Sri Lanka to gradually re-open from Sep 21; health experts apprehensive

Sri Lanka, now into its fourth week of an extended Covid-19 lockdown, is likely to gradually reopen starting next Tuesday (September 21), though health experts warn that the country is not yet out of the woods

Sep 14, 2021
Image
Sri Lanka to gradually re-open from Sep 21

Sri Lanka, now into its fourth week of an extended Covid-19 lockdown, is likely to gradually reopen starting next Tuesday (September 21), though health experts warn that the country is not yet out of the woods. State Minister for COVID Control Dr. Sudarshini Fernandopulle told reporters on Tuesday that a drop in daily cases and deaths has been observed since the “quarantine curfew” was announced on August 20.

“No matter what allegations some people may level, the lockdown has helped immensely,” she said.

There has been some criticism over the strict enforcement of the lockdown or lack thereof, with numerous reports of vehicles and pedestrians lining the streets in various parts of the island. Photos and footage of crowded roads have been shared on social media on multiple occasions.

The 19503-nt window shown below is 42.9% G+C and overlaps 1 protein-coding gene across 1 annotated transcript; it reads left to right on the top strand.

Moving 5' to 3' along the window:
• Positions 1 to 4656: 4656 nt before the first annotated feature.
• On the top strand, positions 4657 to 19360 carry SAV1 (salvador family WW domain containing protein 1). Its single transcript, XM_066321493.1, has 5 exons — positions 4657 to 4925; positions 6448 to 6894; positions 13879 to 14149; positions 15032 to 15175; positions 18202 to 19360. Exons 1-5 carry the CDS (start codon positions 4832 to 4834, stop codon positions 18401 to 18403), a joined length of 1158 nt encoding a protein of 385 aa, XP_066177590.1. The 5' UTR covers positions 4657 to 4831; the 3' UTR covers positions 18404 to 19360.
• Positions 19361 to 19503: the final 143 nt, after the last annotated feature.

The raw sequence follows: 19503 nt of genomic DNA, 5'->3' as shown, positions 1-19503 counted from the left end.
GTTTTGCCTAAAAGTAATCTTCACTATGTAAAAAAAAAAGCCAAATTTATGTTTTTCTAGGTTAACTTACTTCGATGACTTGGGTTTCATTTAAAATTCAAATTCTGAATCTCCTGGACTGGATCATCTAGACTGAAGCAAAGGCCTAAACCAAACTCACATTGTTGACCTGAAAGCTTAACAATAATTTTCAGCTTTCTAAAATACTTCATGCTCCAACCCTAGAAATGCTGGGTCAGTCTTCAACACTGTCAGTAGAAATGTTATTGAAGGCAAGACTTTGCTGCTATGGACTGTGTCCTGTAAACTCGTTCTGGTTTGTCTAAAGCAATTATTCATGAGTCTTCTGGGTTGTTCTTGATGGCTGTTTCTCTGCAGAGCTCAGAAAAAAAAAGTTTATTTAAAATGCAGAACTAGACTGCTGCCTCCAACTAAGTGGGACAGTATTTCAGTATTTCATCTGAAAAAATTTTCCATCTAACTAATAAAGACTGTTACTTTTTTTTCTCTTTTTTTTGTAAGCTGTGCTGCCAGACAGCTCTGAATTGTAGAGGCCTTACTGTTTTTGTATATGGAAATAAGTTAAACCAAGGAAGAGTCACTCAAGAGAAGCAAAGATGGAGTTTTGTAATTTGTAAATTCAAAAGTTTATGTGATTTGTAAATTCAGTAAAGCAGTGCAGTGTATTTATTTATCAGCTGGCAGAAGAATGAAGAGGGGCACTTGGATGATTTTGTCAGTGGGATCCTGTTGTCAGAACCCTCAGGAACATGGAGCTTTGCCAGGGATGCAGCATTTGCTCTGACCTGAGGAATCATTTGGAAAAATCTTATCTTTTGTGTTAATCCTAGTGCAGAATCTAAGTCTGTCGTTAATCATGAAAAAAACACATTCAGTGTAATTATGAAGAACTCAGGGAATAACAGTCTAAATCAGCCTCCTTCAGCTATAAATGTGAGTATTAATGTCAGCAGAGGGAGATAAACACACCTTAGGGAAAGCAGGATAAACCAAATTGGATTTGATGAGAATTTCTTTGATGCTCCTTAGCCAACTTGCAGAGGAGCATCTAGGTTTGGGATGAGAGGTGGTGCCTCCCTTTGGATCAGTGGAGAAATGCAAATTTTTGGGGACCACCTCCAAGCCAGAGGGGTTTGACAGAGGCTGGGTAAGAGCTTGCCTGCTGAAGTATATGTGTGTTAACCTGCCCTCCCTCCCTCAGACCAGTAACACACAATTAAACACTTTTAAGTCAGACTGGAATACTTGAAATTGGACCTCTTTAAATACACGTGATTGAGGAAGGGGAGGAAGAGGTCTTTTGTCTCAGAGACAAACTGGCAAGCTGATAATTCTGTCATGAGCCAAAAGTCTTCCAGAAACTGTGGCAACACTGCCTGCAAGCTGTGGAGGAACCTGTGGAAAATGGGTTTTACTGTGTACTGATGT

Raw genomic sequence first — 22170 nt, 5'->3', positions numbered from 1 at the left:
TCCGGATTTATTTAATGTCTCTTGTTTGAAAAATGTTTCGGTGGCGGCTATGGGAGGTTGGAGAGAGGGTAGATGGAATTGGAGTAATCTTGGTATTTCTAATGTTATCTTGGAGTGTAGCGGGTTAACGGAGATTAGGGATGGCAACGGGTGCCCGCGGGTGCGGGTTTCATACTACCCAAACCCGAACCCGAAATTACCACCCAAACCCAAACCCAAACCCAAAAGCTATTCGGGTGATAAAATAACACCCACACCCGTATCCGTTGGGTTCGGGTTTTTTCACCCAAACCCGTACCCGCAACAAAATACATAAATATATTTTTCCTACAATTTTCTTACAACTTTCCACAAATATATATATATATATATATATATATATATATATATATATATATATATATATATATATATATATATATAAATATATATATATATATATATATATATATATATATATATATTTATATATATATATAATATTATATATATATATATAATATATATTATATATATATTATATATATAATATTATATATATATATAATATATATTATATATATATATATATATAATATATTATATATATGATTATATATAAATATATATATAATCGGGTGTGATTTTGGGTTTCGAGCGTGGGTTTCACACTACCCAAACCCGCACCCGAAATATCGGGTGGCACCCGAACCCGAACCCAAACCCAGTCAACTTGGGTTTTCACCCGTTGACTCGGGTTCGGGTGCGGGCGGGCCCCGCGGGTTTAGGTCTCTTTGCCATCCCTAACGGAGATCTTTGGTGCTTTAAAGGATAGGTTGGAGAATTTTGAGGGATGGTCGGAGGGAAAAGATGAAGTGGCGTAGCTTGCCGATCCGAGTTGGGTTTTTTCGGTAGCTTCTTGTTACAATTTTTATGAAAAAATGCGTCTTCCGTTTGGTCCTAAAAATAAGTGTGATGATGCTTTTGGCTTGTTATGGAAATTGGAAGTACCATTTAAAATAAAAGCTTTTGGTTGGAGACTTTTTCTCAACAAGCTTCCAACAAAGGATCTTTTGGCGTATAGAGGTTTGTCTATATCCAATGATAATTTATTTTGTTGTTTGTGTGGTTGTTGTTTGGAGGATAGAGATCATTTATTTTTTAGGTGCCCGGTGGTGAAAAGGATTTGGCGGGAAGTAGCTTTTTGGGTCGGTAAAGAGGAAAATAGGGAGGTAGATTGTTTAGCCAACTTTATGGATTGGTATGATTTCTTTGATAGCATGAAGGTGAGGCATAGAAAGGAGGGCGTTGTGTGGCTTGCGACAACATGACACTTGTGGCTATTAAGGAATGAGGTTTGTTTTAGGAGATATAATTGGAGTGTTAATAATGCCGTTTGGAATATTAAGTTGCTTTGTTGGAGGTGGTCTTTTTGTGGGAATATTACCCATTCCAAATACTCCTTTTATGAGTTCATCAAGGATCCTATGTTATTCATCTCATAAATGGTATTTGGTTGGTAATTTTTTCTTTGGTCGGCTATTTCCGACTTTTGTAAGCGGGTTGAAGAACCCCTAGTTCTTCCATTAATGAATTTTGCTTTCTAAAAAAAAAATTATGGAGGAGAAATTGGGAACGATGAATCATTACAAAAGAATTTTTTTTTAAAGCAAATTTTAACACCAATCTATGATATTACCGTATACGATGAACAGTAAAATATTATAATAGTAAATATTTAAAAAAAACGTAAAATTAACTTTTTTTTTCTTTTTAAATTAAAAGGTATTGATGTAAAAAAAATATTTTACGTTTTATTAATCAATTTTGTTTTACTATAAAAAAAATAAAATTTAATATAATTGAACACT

However, the curves of daily infections and deaths have indeed dipped somewhat, though around 2,500 cases are still reported every day. Monday saw 2,560 people testing positive for the virus, while 135 people were confirmed to have died of the disease a day earlier.

As of Tuesday, there are 62,756 active cases currently receiving treatment either at a hospital or at home, according to ECONOMYNEXT.

“The government plans to reopen the country gradually next week while continuing vaccination and adhering to health precautions,” said Fernandopulle.

However, Dr. Padma Gunaratne of the Sri Lanka Medical Association (SLMA) said with over 2,000 new cases and nearly 150 deaths a day, it cannot be said that Sri Lanka is out of danger yet.

“As a country, we haven’t left the danger zone yet. We still find over 2,000 new cases a day, which means there may be at least 6,000 cases present in the community,” she said.

“We’re still in the red zone. This is why both the public and the government must pay close attention to this and take every measure to prevent another wave,” she added.

(SAM)